Logitech unifying receiver monitoring

While going through Fedora’s Tagger, I came across a package called Solaar, a Linux device manager for Logitech’s Unifying Receiver.

I thought “Well, this could be pretty useful” because until the little lights on my MX Master mouse start flashing red, I never know the charge status of the mouse.

Installing the package with dnf install solaar gave me a taskbar icon, but for some reason it didn’t find any devices to manage. After poking around in the Solaar installation documentation, it looked like my problem was that the Fedora package didn’t install the udev rules that allow non-root access to the Logitech Unifying Receiver.

Once I added the rules file and a new user group, Solaar was able to find the MX Master and show me its status.

Working pretty well so far, and it’s nice being able to see the charge status of my mouse. Doesn’t let me configure buttons or change DPI settings, but maybe that’s something I can convince solaar to do.

~/workspace> solaar show
Unifying Receiver
  Device path  : /dev/hidraw4
  USB id       : 046d:c52b
  Serial       : 89629F0B
    Firmware   : 12.03.B0025
    Bootloader : 02.15
    Other      : AA.AA
  Has 1 paired device(s) out of a maximum of 6.
  Notifications: wireless, software present (0x000900)
  Device activity counters: 1=130

  1: Wireless Mouse MX Master
     Codename     : MX Master
     Kind         : mouse
     Wireless PID : 4041
     Protocol     : HID++ 4.5
     Polling rate : 8 ms (125Hz)
     Serial number: 756A9A32
        Bootloader: BOT 18.01.B0014
          Firmware: MPM 11.02.B0014
          Firmware: MPM 11.02.B0014
     The power switch is located on the base.
     Supports 29 HID++ 2.0 features:
         0: ROOT                   {0000}
         1: FEATURE SET            {0001}
         2: DEVICE FW VERSION      {0003}
         3: DEVICE NAME            {0005}
         5: RESET                  {0020}
         6: BATTERY STATUS         {1000}
         7: CHANGE HOST            {1814}
         8: REPROG CONTROLS V4     {1B04}
         9: ADJUSTABLE DPI         {2201}
        10: VERTICAL SCROLLING     {2100}
        11: SMART SHIFT            {2110}
        12: HIRES WHEEL            {2121}
        13: GESTURE 2              {6501}
        14: DFUCONTROL 2           {00C1}
        15: unknown:1813           {1813}   internal, hidden
        16: unknown:1830           {1830}   internal, hidden
        17: unknown:1890           {1890}   internal, hidden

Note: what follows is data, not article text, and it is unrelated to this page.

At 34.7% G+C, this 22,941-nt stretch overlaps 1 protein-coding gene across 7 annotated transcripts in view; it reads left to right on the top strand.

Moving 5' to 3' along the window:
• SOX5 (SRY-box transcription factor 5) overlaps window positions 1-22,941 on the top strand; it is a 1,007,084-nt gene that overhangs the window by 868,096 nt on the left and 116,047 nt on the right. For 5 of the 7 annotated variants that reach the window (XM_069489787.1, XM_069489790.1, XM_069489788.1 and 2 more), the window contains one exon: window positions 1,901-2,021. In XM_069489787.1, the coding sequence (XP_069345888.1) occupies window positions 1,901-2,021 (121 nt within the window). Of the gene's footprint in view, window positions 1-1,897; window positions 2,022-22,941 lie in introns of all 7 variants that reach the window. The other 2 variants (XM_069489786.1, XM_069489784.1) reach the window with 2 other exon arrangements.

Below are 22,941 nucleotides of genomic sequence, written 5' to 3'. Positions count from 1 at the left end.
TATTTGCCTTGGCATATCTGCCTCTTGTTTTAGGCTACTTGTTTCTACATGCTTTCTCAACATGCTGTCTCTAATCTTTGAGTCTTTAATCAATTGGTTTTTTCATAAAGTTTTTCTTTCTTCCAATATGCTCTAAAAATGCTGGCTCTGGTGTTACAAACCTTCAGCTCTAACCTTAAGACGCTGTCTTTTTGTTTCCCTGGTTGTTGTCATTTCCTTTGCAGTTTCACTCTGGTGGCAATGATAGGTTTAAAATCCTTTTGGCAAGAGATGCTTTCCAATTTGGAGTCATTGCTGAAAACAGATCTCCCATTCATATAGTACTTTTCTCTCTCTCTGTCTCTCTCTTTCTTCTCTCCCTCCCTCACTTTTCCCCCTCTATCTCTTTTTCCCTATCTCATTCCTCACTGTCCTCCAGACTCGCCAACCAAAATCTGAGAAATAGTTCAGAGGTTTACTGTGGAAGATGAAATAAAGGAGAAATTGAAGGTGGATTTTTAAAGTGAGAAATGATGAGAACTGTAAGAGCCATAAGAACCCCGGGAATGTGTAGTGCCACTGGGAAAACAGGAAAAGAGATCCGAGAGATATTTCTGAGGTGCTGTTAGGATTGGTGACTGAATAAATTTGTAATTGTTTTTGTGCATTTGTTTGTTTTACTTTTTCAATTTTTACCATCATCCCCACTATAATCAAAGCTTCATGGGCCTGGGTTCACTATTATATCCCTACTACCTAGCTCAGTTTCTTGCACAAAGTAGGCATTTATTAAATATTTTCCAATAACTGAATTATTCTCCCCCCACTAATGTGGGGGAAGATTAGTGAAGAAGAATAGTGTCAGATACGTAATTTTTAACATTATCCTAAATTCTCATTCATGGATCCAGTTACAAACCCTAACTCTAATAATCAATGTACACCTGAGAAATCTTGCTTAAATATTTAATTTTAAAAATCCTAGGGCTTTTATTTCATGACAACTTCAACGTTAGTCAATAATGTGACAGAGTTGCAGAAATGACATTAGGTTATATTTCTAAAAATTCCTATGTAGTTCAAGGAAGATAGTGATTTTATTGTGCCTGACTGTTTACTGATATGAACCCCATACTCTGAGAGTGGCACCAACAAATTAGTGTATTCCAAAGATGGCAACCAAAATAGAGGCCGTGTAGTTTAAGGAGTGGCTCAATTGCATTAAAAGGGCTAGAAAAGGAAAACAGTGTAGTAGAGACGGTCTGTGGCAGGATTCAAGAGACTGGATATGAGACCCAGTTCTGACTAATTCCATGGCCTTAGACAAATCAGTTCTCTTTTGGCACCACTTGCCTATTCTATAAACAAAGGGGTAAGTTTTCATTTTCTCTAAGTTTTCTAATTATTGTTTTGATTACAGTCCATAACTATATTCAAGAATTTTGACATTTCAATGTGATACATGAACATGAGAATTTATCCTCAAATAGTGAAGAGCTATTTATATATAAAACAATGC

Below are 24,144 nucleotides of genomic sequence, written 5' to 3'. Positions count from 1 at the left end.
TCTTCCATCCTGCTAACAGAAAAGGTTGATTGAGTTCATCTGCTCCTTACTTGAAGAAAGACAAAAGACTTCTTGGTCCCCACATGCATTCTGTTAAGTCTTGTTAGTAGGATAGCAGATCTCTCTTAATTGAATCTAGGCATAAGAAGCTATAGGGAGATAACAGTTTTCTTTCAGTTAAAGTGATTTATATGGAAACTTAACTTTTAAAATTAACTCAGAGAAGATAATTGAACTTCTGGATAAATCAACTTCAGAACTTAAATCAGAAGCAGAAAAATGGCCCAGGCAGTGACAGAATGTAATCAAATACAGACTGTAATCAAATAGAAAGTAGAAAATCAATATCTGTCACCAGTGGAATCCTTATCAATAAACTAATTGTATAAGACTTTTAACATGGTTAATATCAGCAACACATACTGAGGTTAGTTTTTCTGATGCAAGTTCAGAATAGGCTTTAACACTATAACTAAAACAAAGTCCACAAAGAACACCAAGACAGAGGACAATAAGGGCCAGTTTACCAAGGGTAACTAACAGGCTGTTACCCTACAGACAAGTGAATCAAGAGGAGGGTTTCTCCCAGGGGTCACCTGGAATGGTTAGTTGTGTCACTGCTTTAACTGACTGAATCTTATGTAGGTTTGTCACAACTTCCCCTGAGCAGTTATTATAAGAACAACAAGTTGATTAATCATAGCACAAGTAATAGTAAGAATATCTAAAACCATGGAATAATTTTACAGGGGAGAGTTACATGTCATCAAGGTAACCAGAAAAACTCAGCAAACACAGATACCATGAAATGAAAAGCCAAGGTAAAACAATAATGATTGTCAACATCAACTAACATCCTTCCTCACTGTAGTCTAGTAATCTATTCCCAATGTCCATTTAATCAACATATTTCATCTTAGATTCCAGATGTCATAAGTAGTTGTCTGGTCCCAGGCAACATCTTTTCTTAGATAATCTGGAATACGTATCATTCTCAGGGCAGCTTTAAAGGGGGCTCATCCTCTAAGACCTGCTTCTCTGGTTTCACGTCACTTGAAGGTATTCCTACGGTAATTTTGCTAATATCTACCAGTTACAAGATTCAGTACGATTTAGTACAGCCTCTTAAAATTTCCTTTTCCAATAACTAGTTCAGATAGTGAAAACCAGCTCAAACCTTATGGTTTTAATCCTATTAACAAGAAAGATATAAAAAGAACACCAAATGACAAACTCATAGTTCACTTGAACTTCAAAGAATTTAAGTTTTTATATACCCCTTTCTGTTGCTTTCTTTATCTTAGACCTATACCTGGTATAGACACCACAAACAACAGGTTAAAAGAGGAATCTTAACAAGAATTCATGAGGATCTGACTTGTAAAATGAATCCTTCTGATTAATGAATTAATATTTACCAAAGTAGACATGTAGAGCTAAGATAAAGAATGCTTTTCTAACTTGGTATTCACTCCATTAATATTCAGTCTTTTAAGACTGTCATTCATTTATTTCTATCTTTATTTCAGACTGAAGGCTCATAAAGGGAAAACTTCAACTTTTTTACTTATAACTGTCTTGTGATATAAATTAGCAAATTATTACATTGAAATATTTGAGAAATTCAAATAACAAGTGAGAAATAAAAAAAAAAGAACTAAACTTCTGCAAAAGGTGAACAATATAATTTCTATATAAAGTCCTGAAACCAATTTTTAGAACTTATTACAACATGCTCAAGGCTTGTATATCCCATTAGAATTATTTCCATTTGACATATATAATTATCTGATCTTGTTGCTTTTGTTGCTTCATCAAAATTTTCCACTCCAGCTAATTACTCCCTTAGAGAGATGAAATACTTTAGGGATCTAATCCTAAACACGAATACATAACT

18: unknown:18A1           {18A1}   internal, hidden
        19: unknown:18C0           {18C0}   internal, hidden
        20: unknown:1DF3           {1DF3}   internal, hidden
        21: unknown:1E00           {1E00}   hidden
        22: unknown:1EB0           {1EB0}   internal, hidden
        23: unknown:1803           {1803}   internal, hidden
        24: unknown:1861           {1861}   internal, hidden
        25: unknown:9000           {9000}   internal, hidden
        26: unknown:9200           {9200}   internal, hidden
        27: unknown:9240           {9240}   internal, hidden
        28: unknown:1805           {1805}   internal, hidden
     Battery: 50%, discharging.

Update: Ended up running into some issues with the taskbar icon reverting back to not detecting any devices. This is apparently a known issue, so I cloned the Solaar repo and pulled in some of the PRs that are supposed to address the issue. Copied the files to where they were installed on the system (/usr/lib/python2.7/site-packages/) and restarted the app. Solaar picked up the mouse, and even some options for configuring the mouse, including DPI control. Woot! So far, no more problems with Solaar suddenly forgetting the mouse.

New mouse options
New mouse options

Phantom volume

The TV started doing this strange thing where the volume would turn down all by itself. Even after turning the volume back up, it would go back down again all by itself. TV works fine after several hours of watching, but then the volume on-screen display (OSD) will pop up randomly and sometimes the volume will change. After a while, the volume OSD pops up with increasing frequency, and the volume drops more and more until eventually it’s doing it all the time.

Ruled out the remote sending out random signals to the TV. Even took the batteries out to guarantee the remote wasn’t doing anything.

The control buttons on the side of the TV are capacitive touch buttons, so I thought maybe those had gone screwy. Opened up  the TV and disconnected the control buttons, but it ended up having no effect. Still ended up with the same behaviour after a few hours of the TV being on.

TV innards
TV innards
TV power supply board
TV power supply board
TV control board
TV control board

At this point, I figure the problem is probably something heat related since the phantom volume changes don’t start happening until the TV’s been on a while. I’m not sure where else to go digging for the problem.